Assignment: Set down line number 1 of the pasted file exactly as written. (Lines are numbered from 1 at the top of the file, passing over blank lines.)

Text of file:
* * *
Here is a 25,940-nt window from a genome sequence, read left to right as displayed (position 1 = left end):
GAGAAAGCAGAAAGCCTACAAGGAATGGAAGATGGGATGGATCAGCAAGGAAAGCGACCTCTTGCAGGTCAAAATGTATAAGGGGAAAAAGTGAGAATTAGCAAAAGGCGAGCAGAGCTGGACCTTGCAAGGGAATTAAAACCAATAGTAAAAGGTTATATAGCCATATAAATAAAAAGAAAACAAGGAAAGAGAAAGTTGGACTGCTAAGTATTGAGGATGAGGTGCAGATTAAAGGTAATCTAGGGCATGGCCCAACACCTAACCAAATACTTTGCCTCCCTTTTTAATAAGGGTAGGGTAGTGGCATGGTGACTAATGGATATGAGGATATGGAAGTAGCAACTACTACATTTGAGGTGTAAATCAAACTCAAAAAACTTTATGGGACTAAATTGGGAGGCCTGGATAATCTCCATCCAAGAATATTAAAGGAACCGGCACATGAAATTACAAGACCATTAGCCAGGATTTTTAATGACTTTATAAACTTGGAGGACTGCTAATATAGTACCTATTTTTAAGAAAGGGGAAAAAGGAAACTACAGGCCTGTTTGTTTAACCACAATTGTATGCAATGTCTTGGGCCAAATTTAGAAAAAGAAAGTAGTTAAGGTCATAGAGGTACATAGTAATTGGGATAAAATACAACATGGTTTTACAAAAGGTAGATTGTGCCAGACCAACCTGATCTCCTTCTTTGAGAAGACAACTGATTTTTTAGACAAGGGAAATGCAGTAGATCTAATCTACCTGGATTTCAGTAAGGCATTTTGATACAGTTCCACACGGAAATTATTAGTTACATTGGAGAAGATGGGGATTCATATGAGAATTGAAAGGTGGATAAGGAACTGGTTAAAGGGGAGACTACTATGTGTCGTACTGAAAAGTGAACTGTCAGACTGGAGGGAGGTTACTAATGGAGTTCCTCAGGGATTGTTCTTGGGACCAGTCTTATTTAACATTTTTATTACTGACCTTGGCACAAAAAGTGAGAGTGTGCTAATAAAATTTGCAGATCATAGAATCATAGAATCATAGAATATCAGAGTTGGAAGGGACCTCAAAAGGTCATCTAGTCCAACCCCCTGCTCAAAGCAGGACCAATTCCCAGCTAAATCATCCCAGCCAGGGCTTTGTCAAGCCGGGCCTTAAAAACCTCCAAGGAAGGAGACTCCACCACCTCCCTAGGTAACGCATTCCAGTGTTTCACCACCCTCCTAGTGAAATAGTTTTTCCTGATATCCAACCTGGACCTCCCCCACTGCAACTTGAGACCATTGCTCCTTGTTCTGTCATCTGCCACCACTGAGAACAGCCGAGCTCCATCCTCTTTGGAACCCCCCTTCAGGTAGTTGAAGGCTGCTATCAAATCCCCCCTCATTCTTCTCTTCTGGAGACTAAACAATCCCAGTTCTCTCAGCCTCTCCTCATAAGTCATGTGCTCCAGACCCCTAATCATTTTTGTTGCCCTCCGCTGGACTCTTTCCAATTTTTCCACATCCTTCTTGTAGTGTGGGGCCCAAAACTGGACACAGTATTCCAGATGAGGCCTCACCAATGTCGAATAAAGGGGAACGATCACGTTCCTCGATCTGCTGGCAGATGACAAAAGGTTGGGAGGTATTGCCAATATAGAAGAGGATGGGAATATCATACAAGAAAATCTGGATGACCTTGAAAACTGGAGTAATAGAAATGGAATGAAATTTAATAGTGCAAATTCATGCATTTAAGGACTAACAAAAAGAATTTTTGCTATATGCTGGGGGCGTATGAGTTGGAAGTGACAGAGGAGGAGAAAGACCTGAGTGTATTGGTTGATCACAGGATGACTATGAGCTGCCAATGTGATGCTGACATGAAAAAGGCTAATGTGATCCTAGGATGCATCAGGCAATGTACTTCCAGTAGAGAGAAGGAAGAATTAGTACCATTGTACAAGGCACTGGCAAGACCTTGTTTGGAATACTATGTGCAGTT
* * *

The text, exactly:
Here is a 25,940-nt window from a genome sequence, read left to right as displayed (position 1 = left end):